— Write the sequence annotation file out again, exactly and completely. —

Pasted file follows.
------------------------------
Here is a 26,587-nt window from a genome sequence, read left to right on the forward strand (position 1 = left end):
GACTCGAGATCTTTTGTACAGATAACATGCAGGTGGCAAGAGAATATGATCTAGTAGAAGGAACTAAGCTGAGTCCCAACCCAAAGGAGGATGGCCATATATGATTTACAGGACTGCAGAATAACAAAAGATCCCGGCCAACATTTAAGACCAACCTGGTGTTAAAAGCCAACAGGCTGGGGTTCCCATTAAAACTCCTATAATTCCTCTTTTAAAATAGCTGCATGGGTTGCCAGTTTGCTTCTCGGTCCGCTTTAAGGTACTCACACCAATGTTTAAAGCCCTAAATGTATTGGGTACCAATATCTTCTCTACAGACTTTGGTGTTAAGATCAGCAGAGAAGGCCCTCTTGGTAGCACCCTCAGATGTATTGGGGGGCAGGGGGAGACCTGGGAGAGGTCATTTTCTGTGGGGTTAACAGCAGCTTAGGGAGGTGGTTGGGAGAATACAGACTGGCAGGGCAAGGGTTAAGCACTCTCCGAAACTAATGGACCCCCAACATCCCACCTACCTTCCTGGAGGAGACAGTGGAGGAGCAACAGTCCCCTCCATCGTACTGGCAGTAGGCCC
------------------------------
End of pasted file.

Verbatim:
Here is a 26,587-nt window from a genome sequence, read left to right on the forward strand (position 1 = left end):
GACTCGAGATCTTTTGTACAGATAACATGCAGGTGGCAAGAGAATATGATCTAGTAGAAGGAACTAAGCTGAGTCCCAACCCAAAGGAGGATGGCCATATATGATTTACAGGACTGCAGAATAACAAAAGATCCCGGCCAACATTTAAGACCAACCTGGTGTTAAAAGCCAACAGGCTGGGGTTCCCATTAAAACTCCTATAATTCCTCTTTTAAAATAGCTGCATGGGTTGCCAGTTTGCTTCTCGGTCCGCTTTAAGGTACTCACACCAATGTTTAAAGCCCTAAATGTATTGGGTACCAATATCTTCTCTACAGACTTTGGTGTTAAGATCAGCAGAGAAGGCCCTCTTGGTAGCACCCTCAGATGTATTGGGGGGCAGGGGGAGACCTGGGAGAGGTCATTTTCTGTGGGGTTAACAGCAGCTTAGGGAGGTGGTTGGGAGAATACAGACTGGCAGGGCAAGGGTTAAGCACTCTCCGAAACTAATGGACCCCCAACATCCCACCTACCTTCCTGGAGGAGACAGTGGAGGAGCAACAGTCCCCTCCATCGTACTGGCAGTAGGCCC